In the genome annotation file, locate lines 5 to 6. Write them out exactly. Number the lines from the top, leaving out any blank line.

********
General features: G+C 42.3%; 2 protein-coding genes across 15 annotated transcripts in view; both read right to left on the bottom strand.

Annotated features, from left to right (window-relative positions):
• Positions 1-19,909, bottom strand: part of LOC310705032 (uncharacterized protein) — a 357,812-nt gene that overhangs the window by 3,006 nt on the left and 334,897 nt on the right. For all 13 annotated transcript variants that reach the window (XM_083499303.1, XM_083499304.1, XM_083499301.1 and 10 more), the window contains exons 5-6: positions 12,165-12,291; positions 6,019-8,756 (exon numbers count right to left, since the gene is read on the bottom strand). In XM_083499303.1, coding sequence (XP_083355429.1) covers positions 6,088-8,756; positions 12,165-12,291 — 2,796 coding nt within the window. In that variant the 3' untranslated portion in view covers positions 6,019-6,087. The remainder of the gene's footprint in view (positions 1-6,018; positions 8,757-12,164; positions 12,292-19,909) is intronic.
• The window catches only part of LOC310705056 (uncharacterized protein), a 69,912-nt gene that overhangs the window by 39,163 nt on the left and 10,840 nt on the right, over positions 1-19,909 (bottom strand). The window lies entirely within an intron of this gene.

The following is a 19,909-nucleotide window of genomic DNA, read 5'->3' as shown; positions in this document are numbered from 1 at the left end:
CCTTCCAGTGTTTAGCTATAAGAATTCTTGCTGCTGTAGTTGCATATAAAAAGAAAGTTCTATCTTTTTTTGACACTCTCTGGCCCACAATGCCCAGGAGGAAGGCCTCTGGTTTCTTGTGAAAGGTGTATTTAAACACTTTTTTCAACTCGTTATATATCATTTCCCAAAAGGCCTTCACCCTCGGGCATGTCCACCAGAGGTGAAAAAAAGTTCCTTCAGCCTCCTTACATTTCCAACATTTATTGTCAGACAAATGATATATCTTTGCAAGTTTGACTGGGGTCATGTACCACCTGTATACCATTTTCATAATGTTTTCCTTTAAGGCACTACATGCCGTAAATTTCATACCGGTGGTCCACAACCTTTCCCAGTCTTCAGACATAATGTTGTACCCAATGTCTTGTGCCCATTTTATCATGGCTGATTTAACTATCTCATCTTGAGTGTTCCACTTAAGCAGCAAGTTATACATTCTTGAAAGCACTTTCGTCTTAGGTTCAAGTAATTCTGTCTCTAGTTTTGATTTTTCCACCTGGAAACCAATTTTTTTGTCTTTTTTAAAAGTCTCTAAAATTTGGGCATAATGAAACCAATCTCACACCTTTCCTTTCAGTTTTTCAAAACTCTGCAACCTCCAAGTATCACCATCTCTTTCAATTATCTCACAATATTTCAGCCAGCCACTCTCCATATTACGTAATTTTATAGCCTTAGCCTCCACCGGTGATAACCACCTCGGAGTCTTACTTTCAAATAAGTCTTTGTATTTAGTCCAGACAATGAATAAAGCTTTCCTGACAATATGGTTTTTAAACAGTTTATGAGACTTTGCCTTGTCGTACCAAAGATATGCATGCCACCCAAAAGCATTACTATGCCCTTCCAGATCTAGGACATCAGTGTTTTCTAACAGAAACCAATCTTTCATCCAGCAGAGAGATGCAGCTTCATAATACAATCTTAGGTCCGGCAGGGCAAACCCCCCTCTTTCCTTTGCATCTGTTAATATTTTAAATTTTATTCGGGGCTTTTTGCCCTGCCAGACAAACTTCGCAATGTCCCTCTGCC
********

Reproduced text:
The following is a 19,909-nucleotide window of genomic DNA, read 5'->3' as shown; positions in this document are numbered from 1 at the left end:
CCTTCCAGTGTTTAGCTATAAGAATTCTTGCTGCTGTAGTTGCATATAAAAAGAAAGTTCTATCTTTTTTTGACACTCTCTGGCCCACAATGCCCAGGAGGAAGGCCTCTGGTTTCTTGTGAAAGGTGTATTTAAACACTTTTTTCAACTCGTTATATATCATTTCCCAAAAGGCCTTCACCCTCGGGCATGTCCACCAGAGGTGAAAAAAAGTTCCTTCAGCCTCCTTACATTTCCAACATTTATTGTCAGACAAATGATATATCTTTGCAAGTTTGACTGGGGTCATGTACCACCTGTATACCATTTTCATAATGTTTTCCTTTAAGGCACTACATGCCGTAAATTTCATACCGGTGGTCCACAACCTTTCCCAGTCTTCAGACATAATGTTGTACCCAATGTCTTGTGCCCATTTTATCATGGCTGATTTAACTATCTCATCTTGAGTGTTCCACTTAAGCAGCAAGTTATACATTCTTGAAAGCACTTTCGTCTTAGGTTCAAGTAATTCTGTCTCTAGTTTTGATTTTTCCACCTGGAAACCAATTTTTTTGTCTTTTTTAAAAGTCTCTAAAATTTGGGCATAATGAAACCAATCTCACACCTTTCCTTTCAGTTTTTCAAAACTCTGCAACCTCCAAGTATCACCATCTCTTTCAATTATCTCACAATATTTCAGCCAGCCACTCTCCATATTACGTAATTTTATAGCCTTAGCCTCCACCGGTGATAACCACCTCGGAGTCTTACTTTCAAATAAGTCTTTGTATTTAGTCCAGACAATGAATAAAGCTTTCCTGACAATATGGTTTTTAAACAGTTTATGAGACTTTGCCTTGTCGTACCAAAGATATGCATGCCACCCAAAAGCATTACTATGCCCTTCCAGATCTAGGACATCAGTGTTTTCTAACAGAAACCAATCTTTCATCCAGCAGAGAGATGCAGCTTCATAATACAATCTTAGGTCCGGCAGGGCAAACCCCCCTCTTTCCTTTGCATCTGTTAATATTTTAAATTTTATTCGGGGCTTTTTGCCCTGCCAGACAAACTTCGCAATGTCCCTCTGCC